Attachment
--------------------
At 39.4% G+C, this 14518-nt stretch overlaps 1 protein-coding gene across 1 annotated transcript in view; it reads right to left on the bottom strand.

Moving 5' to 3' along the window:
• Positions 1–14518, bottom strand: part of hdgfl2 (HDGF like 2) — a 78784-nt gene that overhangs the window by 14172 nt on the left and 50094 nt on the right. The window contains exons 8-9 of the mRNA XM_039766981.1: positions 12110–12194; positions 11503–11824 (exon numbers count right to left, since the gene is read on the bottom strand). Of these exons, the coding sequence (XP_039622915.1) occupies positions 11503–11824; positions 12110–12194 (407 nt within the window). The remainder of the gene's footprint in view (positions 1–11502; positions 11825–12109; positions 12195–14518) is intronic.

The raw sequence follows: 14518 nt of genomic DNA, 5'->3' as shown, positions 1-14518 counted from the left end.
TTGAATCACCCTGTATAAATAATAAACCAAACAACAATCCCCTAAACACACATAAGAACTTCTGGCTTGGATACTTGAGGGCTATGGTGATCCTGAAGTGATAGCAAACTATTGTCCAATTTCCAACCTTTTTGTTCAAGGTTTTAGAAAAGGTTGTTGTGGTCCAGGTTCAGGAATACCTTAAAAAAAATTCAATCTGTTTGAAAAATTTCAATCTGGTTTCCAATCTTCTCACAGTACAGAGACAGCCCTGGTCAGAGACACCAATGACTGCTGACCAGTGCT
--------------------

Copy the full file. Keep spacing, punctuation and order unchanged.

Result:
At 39.4% G+C, this 14518-nt stretch overlaps 1 protein-coding gene across 1 annotated transcript in view; it reads right to left on the bottom strand.

Moving 5' to 3' along the window:
• Positions 1–14518, bottom strand: part of hdgfl2 (HDGF like 2) — a 78784-nt gene that overhangs the window by 14172 nt on the left and 50094 nt on the right. The window contains exons 8-9 of the mRNA XM_039766981.1: positions 12110–12194; positions 11503–11824 (exon numbers count right to left, since the gene is read on the bottom strand). Of these exons, the coding sequence (XP_039622915.1) occupies positions 11503–11824; positions 12110–12194 (407 nt within the window). The remainder of the gene's footprint in view (positions 1–11502; positions 11825–12109; positions 12195–14518) is intronic.

The raw sequence follows: 14518 nt of genomic DNA, 5'->3' as shown, positions 1-14518 counted from the left end.
TTGAATCACCCTGTATAAATAATAAACCAAACAACAATCCCCTAAACACACATAAGAACTTCTGGCTTGGATACTTGAGGGCTATGGTGATCCTGAAGTGATAGCAAACTATTGTCCAATTTCCAACCTTTTTGTTCAAGGTTTTAGAAAAGGTTGTTGTGGTCCAGGTTCAGGAATACCTTAAAAAAAATTCAATCTGTTTGAAAAATTTCAATCTGGTTTCCAATCTTCTCACAGTACAGAGACAGCCCTGGTCAGAGACACCAATGACTGCTGACCAGTGCT